Introduction to Fred Lerdahl:
Tonal Space, Text Setting, and Musical Narrative
Schoff Memorial Lecture Series
November 26, 2018
As he mentioned in last week’s Schoff lecture, Fred’s magnum opus, the Generative Theory of Tonal Music (or GTTM) had its roots in Bernstein’s Harvard Norton Lectures of 1973 later published as The Unanswered Question. Bernstein was a celebrity, perhaps the last which classical music was able to produce, so these were major cultural and intellectual events. I attended along with Fred and his eventual collaborator on GTTM Ray Jackendoff and probably several thousand others.
I was 14 at the time and while I didn’t know Fred, I did know Ray who, as an MIT graduate student in my father’s department, assumed the status of something like a cousin, as many did, routinely joining us for meals and celebrating holidays with us. An accomplished clarinetist and active freelancer in and around Boston, Ray’s performances of Stravinsky Three Pieces for solo clarinet were revelatory for me as was his post-performance discussion of the perceptual ambiguities resulting from the shifting meters and how performers can choose to resolve these-or not.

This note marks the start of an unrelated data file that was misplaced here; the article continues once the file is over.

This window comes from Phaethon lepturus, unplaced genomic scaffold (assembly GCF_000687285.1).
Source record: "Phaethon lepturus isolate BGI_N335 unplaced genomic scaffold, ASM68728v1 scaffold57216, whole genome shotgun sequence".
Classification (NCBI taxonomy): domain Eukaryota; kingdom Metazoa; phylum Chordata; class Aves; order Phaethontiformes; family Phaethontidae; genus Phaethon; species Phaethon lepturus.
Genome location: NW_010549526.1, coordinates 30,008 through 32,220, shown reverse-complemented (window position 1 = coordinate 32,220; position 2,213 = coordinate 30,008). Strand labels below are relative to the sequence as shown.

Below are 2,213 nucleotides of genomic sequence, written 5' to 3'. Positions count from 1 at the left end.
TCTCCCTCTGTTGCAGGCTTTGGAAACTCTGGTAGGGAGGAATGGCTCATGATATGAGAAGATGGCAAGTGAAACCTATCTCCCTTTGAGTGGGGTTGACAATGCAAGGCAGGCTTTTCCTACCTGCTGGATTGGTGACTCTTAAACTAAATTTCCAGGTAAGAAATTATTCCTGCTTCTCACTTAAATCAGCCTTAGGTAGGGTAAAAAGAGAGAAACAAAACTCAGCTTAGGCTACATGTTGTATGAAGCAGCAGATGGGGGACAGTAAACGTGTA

Given that some of my initial exposure to sophisticated ideas about music came from a linguist, it makes sense that my initial understanding of linguistics would be channeled by Bernstein through music. Bernstein’s command of the field was significantly impoverished, as many, including Ray and my father, noted at the time. But it did at least invoke some of the core vocabulary and, most importantly, managed to communicate something which is to this day not well understood: that long standing mysteries about the nature of language were finally being addressed or at least coherently formulated in the hallways of MIT building 20.
With that in mind, and in the spirit of MIT linguistics, I’d like to take minor issue with something which Fred said last week about Bernstein’s attempts to formulate musical analogs to linguistic concepts such as parts of speech, transformation, morphemes and phonemes. Fred characterized these as uninteresting. I would say rather that they were the opposite. That is, they were hugely interesting in the sense that they provoked numerous questions which sent many smart and/or artistically sensitive and/or musically informed people scurrying for answers.